HSBC and Standard Chartered sink as China plans to impose new security laws on Hong Kong
HSBC Holdings PLC (LON:HSBA) and Standard Chartered PLC (LON:STAN) saw their shares sink on Friday following fresh moves by the Chinese government to rewrite Hong Kongs legal code, sparking fresh fears of protest and erosion of the independence of the financial hub.
Shares in HSBC fell 4.2% to 382p in late morning trading while Standard Chartered slipped 1.9% to 384.1p. Both banks have significant operations in Asia and derive a large portion of their profits from the region.
The banks worsening fortunes followed a sharp fall this morning in the value of Hong Kongs Hang Seng stock market index as investors fretted that increased Chinese interference in the territory could cause yet more violent clashes between authorities and pro-democracy activists as well as potentially jeopardising the citys status as a liberal trade hub.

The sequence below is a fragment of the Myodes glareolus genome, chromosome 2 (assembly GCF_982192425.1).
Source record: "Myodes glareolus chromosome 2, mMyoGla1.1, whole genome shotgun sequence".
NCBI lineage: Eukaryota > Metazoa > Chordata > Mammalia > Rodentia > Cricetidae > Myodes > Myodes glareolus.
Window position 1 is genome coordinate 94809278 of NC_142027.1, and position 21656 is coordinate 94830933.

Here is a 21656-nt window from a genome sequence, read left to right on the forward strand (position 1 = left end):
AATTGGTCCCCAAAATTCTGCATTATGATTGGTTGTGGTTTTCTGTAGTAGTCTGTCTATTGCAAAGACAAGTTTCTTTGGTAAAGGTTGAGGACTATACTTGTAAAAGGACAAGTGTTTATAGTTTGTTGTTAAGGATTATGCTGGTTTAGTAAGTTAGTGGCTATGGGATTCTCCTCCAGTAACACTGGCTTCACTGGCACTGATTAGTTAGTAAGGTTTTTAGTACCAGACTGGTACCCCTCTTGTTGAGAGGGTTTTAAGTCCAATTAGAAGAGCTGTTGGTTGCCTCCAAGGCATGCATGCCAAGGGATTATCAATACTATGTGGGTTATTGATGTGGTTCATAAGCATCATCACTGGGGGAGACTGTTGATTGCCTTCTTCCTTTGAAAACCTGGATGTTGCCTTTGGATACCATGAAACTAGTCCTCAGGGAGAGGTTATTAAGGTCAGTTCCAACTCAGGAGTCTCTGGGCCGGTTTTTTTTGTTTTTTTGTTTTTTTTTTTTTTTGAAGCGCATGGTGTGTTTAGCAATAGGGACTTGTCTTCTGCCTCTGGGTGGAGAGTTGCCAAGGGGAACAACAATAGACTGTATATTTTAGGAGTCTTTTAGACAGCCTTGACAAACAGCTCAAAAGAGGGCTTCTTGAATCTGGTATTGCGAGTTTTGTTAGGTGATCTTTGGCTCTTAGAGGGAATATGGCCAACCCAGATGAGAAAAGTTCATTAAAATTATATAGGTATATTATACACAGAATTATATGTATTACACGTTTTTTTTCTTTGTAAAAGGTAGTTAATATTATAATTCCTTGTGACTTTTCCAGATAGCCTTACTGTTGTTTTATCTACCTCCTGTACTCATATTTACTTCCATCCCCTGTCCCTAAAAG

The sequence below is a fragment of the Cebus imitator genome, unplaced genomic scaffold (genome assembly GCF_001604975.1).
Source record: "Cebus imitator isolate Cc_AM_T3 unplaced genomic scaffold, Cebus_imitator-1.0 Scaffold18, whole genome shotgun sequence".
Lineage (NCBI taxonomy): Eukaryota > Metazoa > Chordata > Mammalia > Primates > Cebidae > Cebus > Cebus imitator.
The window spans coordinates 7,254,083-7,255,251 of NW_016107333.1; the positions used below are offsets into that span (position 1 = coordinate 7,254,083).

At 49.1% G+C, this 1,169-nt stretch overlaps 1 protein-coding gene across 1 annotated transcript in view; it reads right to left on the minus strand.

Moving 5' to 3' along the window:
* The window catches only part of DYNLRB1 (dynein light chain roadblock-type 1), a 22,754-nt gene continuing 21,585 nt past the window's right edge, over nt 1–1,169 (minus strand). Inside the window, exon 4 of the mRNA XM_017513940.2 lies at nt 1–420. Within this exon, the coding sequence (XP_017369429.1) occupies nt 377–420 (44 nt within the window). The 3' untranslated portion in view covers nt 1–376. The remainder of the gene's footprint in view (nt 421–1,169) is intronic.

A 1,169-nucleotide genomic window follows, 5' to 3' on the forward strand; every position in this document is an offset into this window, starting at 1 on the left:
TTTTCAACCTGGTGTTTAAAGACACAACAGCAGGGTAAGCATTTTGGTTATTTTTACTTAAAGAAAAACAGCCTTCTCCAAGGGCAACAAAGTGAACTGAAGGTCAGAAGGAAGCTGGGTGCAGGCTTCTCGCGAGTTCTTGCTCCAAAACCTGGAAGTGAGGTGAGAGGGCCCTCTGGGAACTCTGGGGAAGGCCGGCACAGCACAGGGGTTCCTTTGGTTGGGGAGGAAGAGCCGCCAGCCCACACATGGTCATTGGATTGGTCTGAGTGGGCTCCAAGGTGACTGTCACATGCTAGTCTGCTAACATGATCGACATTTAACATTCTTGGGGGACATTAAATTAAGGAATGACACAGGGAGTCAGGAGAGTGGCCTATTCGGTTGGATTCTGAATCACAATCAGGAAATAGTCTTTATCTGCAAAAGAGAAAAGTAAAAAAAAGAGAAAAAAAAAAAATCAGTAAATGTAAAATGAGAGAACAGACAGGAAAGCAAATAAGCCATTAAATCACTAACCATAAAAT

“Last year, pro-democracy protests were common in Hong Kong, some of which caused major disruption, so traders are now worried the situation will flare up again”, said David Madden at CMC Markets.
Recent events place HSBC in a particularly tricky position, with the bank having previously considered moving its headquarters to Hong Kong from London.
Pressure to relocate increased in April after HSBC suspended dividend payments under pressure from the Bank of England, attracting the ire of Hong Kong retail investors.
New security laws
The catalyst for the share price slide came overnight when Chinas rubber stamp parliament, the National Peoples Congress, said it will draw up plans to impose national security legislation on Hong Kong after multiple failed attempts to pass similar laws in the territorys local legislature.
The law, which will be added to Hong Kongs mini-constitution, the Basic Law, will target subversion, terrorism and foreign influence, however, critics have voiced concerns that the legislation will be used against political dissidents and also breach the One Country, Two Systems framework that has governed the relationship between Hong Kong and mainland China Read More – Source